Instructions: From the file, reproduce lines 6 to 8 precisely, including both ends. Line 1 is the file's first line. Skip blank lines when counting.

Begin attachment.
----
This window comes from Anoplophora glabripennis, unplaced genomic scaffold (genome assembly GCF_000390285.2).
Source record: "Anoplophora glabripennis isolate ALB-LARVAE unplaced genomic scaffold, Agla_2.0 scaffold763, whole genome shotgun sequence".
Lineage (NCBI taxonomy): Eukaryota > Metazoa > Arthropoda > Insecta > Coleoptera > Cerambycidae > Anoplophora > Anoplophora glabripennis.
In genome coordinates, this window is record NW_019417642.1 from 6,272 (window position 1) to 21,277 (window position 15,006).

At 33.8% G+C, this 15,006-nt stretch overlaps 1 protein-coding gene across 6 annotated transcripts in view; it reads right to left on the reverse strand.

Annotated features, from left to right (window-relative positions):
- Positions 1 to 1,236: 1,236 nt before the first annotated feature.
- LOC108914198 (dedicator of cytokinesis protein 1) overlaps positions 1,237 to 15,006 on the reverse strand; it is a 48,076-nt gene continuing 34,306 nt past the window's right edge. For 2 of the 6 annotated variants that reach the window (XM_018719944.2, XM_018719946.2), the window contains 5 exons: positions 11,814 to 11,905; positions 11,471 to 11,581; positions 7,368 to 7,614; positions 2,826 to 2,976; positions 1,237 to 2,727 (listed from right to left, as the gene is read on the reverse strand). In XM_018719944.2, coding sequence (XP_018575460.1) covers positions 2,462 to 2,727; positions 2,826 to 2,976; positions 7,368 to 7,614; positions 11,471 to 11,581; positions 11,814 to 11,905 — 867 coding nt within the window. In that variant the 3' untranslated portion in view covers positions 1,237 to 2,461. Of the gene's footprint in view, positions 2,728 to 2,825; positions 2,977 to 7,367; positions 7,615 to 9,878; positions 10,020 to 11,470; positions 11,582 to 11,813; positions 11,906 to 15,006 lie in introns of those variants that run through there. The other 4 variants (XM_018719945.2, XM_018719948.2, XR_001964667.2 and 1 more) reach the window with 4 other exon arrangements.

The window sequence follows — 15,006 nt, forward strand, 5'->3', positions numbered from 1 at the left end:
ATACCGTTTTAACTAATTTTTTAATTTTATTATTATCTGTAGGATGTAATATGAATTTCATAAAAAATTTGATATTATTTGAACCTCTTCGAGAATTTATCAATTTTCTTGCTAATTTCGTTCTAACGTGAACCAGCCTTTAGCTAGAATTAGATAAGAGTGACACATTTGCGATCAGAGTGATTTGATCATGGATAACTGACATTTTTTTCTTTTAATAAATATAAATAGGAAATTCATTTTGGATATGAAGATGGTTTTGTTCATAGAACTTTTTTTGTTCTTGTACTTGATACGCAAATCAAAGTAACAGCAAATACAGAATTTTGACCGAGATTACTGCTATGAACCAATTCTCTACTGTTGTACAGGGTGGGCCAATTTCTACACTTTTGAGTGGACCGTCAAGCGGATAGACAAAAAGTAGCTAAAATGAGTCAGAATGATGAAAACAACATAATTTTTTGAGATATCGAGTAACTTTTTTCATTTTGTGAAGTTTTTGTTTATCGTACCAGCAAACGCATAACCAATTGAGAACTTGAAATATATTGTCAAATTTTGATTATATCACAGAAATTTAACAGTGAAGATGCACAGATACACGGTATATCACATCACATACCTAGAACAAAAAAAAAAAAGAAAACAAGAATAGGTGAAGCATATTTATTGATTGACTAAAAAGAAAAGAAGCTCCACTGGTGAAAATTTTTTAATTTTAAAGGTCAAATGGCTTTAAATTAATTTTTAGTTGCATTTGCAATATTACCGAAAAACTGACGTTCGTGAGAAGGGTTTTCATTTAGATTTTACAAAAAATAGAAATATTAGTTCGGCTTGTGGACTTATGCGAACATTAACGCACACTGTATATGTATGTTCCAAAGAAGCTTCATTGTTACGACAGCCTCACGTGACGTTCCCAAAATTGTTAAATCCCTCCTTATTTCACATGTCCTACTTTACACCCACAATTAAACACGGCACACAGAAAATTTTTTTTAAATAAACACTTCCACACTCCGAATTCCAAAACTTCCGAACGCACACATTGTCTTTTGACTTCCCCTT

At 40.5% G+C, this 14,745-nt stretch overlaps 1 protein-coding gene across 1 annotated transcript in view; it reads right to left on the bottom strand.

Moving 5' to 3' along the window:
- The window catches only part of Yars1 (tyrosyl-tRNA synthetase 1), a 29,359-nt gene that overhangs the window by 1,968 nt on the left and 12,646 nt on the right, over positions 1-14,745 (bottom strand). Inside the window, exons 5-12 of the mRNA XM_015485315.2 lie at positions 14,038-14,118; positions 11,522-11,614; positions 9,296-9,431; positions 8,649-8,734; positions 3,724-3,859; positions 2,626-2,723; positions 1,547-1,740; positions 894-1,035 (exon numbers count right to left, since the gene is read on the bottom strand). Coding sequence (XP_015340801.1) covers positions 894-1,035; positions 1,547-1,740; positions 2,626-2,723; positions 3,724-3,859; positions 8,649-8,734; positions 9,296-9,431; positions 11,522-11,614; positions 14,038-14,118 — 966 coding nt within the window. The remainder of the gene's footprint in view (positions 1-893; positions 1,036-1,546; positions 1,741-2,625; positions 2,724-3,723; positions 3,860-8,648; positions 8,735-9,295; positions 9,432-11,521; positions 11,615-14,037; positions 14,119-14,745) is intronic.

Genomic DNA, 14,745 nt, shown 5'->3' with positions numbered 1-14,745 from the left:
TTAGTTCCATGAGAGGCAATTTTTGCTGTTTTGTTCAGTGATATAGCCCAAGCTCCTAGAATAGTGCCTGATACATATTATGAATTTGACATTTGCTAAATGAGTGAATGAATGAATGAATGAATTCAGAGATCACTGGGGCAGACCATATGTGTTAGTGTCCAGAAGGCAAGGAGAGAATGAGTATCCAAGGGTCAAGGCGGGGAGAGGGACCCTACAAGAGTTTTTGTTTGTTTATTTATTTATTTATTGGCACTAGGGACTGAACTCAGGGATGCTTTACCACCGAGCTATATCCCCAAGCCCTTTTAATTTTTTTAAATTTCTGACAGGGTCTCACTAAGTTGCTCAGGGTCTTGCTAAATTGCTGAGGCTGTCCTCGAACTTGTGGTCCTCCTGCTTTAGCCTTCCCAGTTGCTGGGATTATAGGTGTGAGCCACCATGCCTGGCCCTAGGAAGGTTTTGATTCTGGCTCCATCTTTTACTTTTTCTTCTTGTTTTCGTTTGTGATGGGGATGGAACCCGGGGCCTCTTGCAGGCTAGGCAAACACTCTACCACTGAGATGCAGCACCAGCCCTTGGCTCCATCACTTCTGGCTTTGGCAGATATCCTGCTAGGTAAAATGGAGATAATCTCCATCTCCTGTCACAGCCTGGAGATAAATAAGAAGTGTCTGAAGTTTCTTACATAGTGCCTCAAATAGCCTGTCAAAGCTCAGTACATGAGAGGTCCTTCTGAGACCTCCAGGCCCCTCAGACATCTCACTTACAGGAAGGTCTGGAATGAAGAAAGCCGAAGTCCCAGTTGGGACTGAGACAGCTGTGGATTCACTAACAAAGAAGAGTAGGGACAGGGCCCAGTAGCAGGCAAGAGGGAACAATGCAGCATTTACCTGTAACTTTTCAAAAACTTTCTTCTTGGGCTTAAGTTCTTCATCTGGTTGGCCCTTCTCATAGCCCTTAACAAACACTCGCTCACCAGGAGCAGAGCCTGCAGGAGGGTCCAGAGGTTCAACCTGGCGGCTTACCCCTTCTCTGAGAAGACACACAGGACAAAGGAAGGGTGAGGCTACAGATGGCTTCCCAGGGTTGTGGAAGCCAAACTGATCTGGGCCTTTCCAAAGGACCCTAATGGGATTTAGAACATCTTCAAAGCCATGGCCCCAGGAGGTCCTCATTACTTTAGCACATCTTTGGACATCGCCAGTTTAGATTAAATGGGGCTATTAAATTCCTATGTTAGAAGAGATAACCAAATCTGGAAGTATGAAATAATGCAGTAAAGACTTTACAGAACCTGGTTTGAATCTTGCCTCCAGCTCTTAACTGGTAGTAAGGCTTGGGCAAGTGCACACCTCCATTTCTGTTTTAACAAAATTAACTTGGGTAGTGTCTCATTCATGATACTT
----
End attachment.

Annotated features, from left to right (window-relative positions):
- Positions 1 to 1,236: 1,236 nt before the first annotated feature.
- LOC108914198 (dedicator of cytokinesis protein 1) overlaps positions 1,237 to 15,006 on the reverse strand; it is a 48,076-nt gene continuing 34,306 nt past the window's right edge. For 2 of the 6 annotated variants that reach the window (XM_018719944.2, XM_018719946.2), the window contains 5 exons: positions 11,814 to 11,905; positions 11,471 to 11,581; positions 7,368 to 7,614; positions 2,826 to 2,976; positions 1,237 to 2,727 (listed from right to left, as the gene is read on the reverse strand). In XM_018719944.2, coding sequence (XP_018575460.1) covers positions 2,462 to 2,727; positions 2,826 to 2,976; positions 7,368 to 7,614; positions 11,471 to 11,581; positions 11,814 to 11,905 — 867 coding nt within the window. In that variant the 3' untranslated portion in view covers positions 1,237 to 2,461. Of the gene's footprint in view, positions 2,728 to 2,825; positions 2,977 to 7,367; positions 7,615 to 9,878; positions 10,020 to 11,470; positions 11,582 to 11,813; positions 11,906 to 15,006 lie in introns of those variants that run through there. The other 4 variants (XM_018719945.2, XM_018719948.2, XR_001964667.2 and 1 more) reach the window with 4 other exon arrangements.